If the MSA or Judgment reflects that the court retains jurisdiction to modify spousal support, then the moving party must, absent an agreement to the contrary, show a “material change of circumstance” since the order was made. Besides a showing of a material change of circumstances, the court will consider the “4320 Factors”. (Family Code 4320). For example, even if husband recently started a new job—with a pay increase of 100% (significant changed circumstance), wife would still need to prove to the court that she needed her ex-husband’s financial assistance, e.g. she recently became disabled.

On the flipside, the payor could also return to court seeking a modification of spousal support if the facts justify a reduction or termination of spousal support. For example, at the time the parties divorced, wife was unemployed—with little to no hope of finding a job. About 1 year later, wins the lottery and receives a check for $500,000. Ex-husband would have a legal basis to request that the court terminate spousal support in this instance.

How Can Ms. Garrett Help?

Ms. Garrett is available to assess whether an individual qualifies for a modification of child and/or spousal support. If a party is eligible to modify support, Ms. Garrett is able to provide the following services:

  • Identifying the strengths and weaknesses of their case;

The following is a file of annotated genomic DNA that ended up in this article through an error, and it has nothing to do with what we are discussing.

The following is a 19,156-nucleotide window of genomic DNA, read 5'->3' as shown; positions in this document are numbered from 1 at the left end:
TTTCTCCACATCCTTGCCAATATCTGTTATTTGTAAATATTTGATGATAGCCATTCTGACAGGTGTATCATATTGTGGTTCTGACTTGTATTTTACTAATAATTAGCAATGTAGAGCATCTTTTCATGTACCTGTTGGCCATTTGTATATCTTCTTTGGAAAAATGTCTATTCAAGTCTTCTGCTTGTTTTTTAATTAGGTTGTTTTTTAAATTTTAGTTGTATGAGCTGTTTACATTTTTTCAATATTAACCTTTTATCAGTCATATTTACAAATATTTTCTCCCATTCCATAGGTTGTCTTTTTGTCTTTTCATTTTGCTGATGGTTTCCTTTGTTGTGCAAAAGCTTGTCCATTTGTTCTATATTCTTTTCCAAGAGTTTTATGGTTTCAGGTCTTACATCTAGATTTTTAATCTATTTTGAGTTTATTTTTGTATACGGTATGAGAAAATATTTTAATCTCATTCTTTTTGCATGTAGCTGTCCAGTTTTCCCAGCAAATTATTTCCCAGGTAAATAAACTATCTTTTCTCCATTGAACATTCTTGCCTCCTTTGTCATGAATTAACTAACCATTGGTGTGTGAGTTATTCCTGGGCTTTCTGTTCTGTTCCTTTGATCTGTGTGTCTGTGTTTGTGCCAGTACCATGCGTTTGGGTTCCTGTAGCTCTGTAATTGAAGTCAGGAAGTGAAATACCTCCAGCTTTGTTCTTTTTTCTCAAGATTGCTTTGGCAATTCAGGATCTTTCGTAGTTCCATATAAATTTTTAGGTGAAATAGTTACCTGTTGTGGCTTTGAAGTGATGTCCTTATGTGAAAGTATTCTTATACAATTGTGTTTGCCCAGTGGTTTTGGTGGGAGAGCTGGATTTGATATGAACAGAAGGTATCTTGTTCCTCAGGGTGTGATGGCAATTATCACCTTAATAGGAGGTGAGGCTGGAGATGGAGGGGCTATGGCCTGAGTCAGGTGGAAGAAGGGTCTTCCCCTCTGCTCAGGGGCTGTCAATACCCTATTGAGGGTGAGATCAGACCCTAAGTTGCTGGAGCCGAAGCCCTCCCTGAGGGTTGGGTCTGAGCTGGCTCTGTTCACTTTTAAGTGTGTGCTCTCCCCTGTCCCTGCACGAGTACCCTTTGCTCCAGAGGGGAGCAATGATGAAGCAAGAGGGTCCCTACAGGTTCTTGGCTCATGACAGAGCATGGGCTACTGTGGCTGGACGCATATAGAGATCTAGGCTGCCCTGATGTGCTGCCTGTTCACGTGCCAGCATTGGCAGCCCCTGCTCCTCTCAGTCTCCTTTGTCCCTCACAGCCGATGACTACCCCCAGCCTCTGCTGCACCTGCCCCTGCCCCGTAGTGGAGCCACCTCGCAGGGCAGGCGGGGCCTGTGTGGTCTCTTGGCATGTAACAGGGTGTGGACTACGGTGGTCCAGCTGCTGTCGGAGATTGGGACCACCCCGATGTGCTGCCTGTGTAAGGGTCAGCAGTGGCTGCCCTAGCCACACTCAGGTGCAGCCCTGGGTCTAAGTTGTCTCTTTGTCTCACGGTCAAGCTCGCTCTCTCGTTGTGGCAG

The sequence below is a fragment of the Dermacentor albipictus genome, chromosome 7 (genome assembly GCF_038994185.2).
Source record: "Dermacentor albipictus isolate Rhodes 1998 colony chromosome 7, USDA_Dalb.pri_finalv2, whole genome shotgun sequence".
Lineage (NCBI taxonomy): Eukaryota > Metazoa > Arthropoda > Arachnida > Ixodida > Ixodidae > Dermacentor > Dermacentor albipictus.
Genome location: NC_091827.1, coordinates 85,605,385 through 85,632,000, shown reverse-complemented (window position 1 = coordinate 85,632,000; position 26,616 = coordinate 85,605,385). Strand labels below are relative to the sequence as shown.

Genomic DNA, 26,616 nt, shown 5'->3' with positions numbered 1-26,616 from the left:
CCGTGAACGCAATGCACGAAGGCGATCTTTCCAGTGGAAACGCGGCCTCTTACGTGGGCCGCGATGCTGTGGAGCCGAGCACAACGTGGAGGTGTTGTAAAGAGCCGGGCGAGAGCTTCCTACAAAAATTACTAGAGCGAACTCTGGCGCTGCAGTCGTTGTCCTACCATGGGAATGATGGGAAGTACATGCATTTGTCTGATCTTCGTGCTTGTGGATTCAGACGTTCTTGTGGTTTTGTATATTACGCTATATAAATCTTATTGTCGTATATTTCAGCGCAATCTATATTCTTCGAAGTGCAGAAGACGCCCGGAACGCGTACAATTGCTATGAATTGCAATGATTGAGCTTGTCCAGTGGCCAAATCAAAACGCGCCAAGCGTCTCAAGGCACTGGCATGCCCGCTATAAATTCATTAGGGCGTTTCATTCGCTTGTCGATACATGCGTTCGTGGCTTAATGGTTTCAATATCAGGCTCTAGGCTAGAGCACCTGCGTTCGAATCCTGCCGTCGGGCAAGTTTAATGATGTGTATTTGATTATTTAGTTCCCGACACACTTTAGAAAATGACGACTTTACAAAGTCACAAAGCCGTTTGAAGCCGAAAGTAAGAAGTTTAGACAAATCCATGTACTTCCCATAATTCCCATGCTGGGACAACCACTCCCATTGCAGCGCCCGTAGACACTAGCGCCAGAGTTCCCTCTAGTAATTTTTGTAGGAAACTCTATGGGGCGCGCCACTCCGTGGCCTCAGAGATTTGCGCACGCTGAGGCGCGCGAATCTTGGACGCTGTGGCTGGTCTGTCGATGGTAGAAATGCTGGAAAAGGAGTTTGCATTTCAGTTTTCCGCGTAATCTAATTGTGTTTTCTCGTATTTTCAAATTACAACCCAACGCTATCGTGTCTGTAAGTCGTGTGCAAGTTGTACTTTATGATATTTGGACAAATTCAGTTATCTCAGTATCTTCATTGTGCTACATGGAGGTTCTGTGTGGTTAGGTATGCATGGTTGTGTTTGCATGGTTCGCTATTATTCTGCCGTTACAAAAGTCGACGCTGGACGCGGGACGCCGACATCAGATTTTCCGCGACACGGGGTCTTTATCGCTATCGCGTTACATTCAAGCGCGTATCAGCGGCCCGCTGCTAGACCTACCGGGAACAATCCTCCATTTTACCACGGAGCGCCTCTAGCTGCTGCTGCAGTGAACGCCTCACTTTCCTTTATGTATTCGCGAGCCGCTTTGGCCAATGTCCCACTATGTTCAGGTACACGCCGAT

• Explaining the procedural requirements for a modification, to include, but not limited to, forms required, deadline dates, follow up required, etc.
  • Explaining the substantive law relating to modification issues
  • Coaching the individual with respect to preparing the motion documents, preparing the Income & Expense Declaration, preparing the supporting declaration and identifying the types of evidence that are useful in advancing the petitioner’s claims
  • Coaching the individual to prepare for his or her hearing—providing an overview of the hearing process, providing tips and strategies in preparation for the hearing
  • Explaining the follow up needed post-hearing, to include, preparation of the Findings & Order After Hearing, steps needing to be undertaken to ensure third parties are notified of the modified amounts, e.g. employer, DCSS, etc.

For further information on this topic, please visit and subscribe to Ms. Garrett’s California Family Law and Divorce Blog